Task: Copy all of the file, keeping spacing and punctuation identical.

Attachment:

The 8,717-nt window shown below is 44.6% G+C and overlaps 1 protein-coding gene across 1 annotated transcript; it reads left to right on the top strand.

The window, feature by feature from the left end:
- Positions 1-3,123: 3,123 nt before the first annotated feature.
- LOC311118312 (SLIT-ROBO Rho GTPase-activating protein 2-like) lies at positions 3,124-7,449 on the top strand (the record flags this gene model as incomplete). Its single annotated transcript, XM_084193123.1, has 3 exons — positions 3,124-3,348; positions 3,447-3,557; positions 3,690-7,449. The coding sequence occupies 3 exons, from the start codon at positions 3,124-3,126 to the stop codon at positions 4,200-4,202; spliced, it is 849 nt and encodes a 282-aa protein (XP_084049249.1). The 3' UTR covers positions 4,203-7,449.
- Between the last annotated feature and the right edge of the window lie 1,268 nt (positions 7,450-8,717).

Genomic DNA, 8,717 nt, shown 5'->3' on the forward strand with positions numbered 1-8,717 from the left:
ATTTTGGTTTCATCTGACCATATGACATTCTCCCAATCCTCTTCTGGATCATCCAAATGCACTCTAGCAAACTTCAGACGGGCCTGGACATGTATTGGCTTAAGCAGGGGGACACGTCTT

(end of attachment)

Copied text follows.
The 8,717-nt window shown below is 44.6% G+C and overlaps 1 protein-coding gene across 1 annotated transcript; it reads left to right on the top strand.

The window, feature by feature from the left end:
- Positions 1-3,123: 3,123 nt before the first annotated feature.
- LOC311118312 (SLIT-ROBO Rho GTPase-activating protein 2-like) lies at positions 3,124-7,449 on the top strand (the record flags this gene model as incomplete). Its single annotated transcript, XM_084193123.1, has 3 exons — positions 3,124-3,348; positions 3,447-3,557; positions 3,690-7,449. The coding sequence occupies 3 exons, from the start codon at positions 3,124-3,126 to the stop codon at positions 4,200-4,202; spliced, it is 849 nt and encodes a 282-aa protein (XP_084049249.1). The 3' UTR covers positions 4,203-7,449.
- Between the last annotated feature and the right edge of the window lie 1,268 nt (positions 7,450-8,717).

Genomic DNA, 8,717 nt, shown 5'->3' on the forward strand with positions numbered 1-8,717 from the left:
ATTTTGGTTTCATCTGACCATATGACATTCTCCCAATCCTCTTCTGGATCATCCAAATGCACTCTAGCAAACTTCAGACGGGCCTGGACATGTATTGGCTTAAGCAGGGGGACACGTCTT